South African children come last in international reading assessment

SA's grade 4 learners achieved an average score of 288 for reading, which was well below the international average of 500. File photo.
SA's grade 4 learners achieved an average score of 288 for reading, which was well below the international average of 500. File photo.
Image: Michael Walker

South African grade 4 pupils have been placed last out of 57 countries in an international assessment on reading. 

The results of the Progress in International Reading Literacy Study (Pirls), released by the department of basic education on Tuesday, revealed local pupils achieved an average score of 288, well below the international average of 500. 

South Africa’s average score in the 2016 round of Pirls was 320. 

Egypt and Jordan, the only two other African countries that participated in the 2021 Pirls, achieved average scores of 378 and 381 respectively while the top-performing countries included Singapore, Hong Kong and Russia. 

A total of 12,426 grade 4s were assessed in reading.

Countries were assigned reading comprehension passages based on their previous performance profiles and these were grouped into easy, medium and difficult passages. 

While top-performing countries were given assessments where only 30% of the passages were easy, because of its previous performance profile, 70% of the passages given to South Africa were easy. 

Karen Roux from the centre for evaluation and assessment at the University of Pretoria said the grade 4 average score point “was substantively lower than the international average. 

“But we don’t even want to look at the higher performing countries because as the minister [Angie Motshekga] said, we are competing with ourselves. This is not to say South Africa is so many points below Singapore, Hong Kong or Russia. It’s just not a comparison to make.”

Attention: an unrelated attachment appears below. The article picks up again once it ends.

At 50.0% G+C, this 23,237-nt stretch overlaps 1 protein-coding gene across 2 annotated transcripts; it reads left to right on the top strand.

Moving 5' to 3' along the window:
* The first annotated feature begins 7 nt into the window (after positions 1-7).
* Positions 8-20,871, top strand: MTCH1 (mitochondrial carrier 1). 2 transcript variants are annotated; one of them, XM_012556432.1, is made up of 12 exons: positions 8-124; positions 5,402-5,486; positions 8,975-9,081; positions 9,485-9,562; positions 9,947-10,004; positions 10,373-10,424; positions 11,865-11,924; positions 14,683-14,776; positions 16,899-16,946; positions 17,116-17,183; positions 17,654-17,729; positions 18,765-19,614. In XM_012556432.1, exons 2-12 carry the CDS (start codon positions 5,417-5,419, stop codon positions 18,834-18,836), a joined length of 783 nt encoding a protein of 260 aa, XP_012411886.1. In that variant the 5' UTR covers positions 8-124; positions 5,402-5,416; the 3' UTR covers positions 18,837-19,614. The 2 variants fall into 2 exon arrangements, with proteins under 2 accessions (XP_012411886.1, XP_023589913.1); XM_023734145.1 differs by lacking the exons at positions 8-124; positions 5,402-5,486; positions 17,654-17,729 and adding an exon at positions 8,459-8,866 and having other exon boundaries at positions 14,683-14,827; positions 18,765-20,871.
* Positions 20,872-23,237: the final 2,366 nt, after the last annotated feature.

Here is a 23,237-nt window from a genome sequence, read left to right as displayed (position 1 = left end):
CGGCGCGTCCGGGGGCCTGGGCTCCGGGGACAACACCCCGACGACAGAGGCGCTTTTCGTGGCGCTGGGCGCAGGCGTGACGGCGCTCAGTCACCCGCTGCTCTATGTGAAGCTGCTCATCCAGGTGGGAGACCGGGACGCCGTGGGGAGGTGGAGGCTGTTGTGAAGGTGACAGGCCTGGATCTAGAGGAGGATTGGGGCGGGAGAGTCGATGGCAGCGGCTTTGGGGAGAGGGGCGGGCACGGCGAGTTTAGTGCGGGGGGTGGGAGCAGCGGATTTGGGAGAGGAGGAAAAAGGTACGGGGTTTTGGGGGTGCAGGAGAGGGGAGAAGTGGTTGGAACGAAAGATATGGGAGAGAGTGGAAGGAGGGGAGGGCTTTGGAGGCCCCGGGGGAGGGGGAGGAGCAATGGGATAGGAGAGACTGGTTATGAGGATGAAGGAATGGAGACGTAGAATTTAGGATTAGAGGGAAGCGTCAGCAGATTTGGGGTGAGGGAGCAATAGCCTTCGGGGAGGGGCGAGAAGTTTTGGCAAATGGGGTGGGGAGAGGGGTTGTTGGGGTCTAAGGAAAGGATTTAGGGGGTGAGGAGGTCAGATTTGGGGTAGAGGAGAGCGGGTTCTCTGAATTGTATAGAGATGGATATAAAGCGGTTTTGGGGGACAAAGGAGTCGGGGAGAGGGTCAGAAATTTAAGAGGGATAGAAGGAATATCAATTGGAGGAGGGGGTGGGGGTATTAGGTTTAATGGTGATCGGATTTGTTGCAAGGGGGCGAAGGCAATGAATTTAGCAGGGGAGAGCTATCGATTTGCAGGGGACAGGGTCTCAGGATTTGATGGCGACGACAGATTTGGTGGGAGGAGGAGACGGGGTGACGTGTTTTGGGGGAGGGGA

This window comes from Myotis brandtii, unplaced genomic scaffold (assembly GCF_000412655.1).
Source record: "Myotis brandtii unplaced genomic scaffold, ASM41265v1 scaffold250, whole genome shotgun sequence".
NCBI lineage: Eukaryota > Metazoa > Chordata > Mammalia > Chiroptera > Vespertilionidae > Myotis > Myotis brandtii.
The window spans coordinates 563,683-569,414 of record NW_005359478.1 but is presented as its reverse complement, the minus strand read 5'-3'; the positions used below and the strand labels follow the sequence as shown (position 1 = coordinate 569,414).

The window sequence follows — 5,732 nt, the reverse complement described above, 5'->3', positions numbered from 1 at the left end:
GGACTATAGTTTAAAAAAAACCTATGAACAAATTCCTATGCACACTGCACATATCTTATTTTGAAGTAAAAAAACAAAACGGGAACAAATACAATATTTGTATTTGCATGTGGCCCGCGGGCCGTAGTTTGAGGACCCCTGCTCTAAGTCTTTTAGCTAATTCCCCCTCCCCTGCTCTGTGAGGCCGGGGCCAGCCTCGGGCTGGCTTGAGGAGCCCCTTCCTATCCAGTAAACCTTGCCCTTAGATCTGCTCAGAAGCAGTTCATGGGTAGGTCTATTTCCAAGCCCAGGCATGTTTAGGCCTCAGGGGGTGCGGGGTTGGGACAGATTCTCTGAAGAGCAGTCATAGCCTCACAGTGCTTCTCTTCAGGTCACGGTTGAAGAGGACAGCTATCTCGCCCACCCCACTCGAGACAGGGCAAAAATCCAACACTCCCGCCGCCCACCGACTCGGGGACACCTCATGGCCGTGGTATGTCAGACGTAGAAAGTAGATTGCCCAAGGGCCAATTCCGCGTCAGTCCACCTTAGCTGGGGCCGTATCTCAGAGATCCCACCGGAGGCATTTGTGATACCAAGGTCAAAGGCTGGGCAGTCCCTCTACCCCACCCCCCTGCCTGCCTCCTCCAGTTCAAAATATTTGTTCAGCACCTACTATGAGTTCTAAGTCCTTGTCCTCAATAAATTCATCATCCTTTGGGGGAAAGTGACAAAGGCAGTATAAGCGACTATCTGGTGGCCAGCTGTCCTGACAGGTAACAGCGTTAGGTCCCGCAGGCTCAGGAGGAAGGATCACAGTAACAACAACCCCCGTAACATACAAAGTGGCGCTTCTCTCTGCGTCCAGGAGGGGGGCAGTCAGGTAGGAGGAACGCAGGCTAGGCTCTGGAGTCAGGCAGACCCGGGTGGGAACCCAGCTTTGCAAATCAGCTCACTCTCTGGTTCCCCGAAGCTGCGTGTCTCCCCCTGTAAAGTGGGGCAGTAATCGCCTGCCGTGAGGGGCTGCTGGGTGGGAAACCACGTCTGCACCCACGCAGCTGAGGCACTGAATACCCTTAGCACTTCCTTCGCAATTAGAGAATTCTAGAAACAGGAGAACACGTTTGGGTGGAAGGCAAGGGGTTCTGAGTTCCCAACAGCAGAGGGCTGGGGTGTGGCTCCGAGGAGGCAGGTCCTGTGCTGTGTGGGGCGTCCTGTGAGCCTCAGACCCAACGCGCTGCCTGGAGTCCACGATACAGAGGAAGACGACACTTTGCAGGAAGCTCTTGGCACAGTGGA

She said the international benchmark achievement scores showed 81% of grade 4 children locally cannot read for meaning “because they do not even reach the low benchmark”. 

After the 2016 Pirls results, the percentage of grade 4s who could not read for meaning was 79%. 

She said 94% of children internationally can reach the low international benchmark. “So we have a lot of work to do to get the children onto the low benchmark.” 

Grade 6 pupils achieved 384 score points in reading, ahead of Jordan with 381 and Egypt with 378. But Roux cautioned that South Africa's grade 6s were assessed compared to grade 4s from Jordan and Egypt. 

Motshekga said “the results indicate a disappointingly low performance, contrasting with our previous participation in other international assessments which showed that we were a “system on the rise” before the impact of Covid-19”. 

“We must all prioritise and devote adequate attention to enhancing learners' reading ability for meaning. Reading for meaning, or reading comprehension, is the skill of understanding and interpreting the written text.” 

She said Pirls assesses reading comprehension and monitors literacy trends but unfortunately the test results reveal disappointingly low scores in reading literacy. 

“To address this, teachers should assess oral reading performance and evaluate written comprehension and understanding of passages.” 



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